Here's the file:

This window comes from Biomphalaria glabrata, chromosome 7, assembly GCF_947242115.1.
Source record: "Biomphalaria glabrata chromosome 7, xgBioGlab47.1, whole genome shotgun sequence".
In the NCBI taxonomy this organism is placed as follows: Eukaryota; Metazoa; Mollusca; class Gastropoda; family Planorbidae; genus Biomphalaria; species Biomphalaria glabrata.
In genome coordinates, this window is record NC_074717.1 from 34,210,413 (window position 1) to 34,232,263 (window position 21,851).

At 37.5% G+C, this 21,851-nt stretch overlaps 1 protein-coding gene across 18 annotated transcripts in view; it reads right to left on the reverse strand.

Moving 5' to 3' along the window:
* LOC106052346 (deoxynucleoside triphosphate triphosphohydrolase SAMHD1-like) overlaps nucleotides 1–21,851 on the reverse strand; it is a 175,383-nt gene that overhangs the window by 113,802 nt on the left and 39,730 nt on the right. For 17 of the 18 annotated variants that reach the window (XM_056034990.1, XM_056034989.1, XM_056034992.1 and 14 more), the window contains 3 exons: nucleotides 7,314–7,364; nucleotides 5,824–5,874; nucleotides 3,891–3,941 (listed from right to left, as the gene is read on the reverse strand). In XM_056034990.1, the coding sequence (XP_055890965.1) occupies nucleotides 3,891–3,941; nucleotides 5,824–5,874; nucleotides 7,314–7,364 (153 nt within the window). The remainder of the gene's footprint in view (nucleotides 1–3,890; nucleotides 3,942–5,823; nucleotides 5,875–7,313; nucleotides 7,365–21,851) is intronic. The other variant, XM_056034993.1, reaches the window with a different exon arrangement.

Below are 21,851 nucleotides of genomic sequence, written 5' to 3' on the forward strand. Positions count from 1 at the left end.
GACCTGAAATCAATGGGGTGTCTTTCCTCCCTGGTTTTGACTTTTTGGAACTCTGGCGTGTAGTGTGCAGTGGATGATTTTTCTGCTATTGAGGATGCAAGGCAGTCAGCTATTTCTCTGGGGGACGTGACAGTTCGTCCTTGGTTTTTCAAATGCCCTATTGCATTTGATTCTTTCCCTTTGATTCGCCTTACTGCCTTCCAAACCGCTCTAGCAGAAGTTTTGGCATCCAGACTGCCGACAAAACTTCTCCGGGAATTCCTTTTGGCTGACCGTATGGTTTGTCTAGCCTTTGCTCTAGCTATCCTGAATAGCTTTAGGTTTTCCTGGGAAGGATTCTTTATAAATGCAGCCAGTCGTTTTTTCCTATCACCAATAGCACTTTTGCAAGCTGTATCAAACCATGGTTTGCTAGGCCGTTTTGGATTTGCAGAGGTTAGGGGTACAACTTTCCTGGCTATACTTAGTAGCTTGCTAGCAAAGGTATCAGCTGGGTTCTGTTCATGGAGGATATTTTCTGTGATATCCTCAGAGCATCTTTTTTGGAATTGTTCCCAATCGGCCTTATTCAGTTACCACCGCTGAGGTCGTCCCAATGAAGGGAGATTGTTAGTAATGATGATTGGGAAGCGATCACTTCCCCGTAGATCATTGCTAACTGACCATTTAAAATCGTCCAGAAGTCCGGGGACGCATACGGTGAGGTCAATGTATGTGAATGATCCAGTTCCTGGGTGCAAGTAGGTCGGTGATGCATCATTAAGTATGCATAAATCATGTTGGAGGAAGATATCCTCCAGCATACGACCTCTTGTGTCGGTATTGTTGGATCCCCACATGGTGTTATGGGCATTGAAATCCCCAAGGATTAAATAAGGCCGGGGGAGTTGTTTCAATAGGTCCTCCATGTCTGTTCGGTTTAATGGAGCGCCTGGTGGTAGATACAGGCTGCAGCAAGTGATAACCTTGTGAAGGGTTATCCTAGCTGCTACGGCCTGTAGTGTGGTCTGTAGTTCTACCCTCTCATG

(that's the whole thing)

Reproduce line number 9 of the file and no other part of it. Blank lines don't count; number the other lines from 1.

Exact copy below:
GACCTGAAATCAATGGGGTGTCTTTCCTCCCTGGTTTTGACTTTTTGGAACTCTGGCGTGTAGTGTGCAGTGGATGATTTTTCTGCTATTGAGGATGCAAGGCAGTCAGCTATTTCTCTGGGGGACGTGACAGTTCGTCCTTGGTTTTTCAAATGCCCTATTGCATTTGATTCTTTCCCTTTGATTCGCCTTACTGCCTTCCAAACCGCTCTAGCAGAAGTTTTGGCATCCAGACTGCCGACAAAACTTCTCCGGGAATTCCTTTTGGCTGACCGTATGGTTTGTCTAGCCTTTGCTCTAGCTATCCTGAATAGCTTTAGGTTTTCCTGGGAAGGATTCTTTATAAATGCAGCCAGTCGTTTTTTCCTATCACCAATAGCACTTTTGCAAGCTGTATCAAACCATGGTTTGCTAGGCCGTTTTGGATTTGCAGAGGTTAGGGGTACAACTTTCCTGGCTATACTTAGTAGCTTGCTAGCAAAGGTATCAGCTGGGTTCTGTTCATGGAGGATATTTTCTGTGATATCCTCAGAGCATCTTTTTTGGAATTGTTCCCAATCGGCCTTATTCAGTTACCACCGCTGAGGTCGTCCCAATGAAGGGAGATTGTTAGTAATGATGATTGGGAAGCGATCACTTCCCCGTAGATCATTGCTAACTGACCATTTAAAATCGTCCAGAAGTCCGGGGACGCATACGGTGAGGTCAATGTATGTGAATGATCCAGTTCCTGGGTGCAAGTAGGTCGGTGATGCATCATTAAGTATGCATAAATCATGTTGGAGGAAGATATCCTCCAGCATACGACCTCTTGTGTCGGTATTGTTGGATCCCCACATGGTGTTATGGGCATTGAAATCCCCAAGGATTAAATAAGGCCGGGGGAGTTGTTTCAATAGGTCCTCCATGTCTGTTCGGTTTAATGGAGCGCCTGGTGGTAGATACAGGCTGCAGCAAGTGATAACCTTGTGAAGGGTTATCCTAGCTGCTACGGCCTGTAGTGTGGTCTGTAGTTCTACCCTCTCATG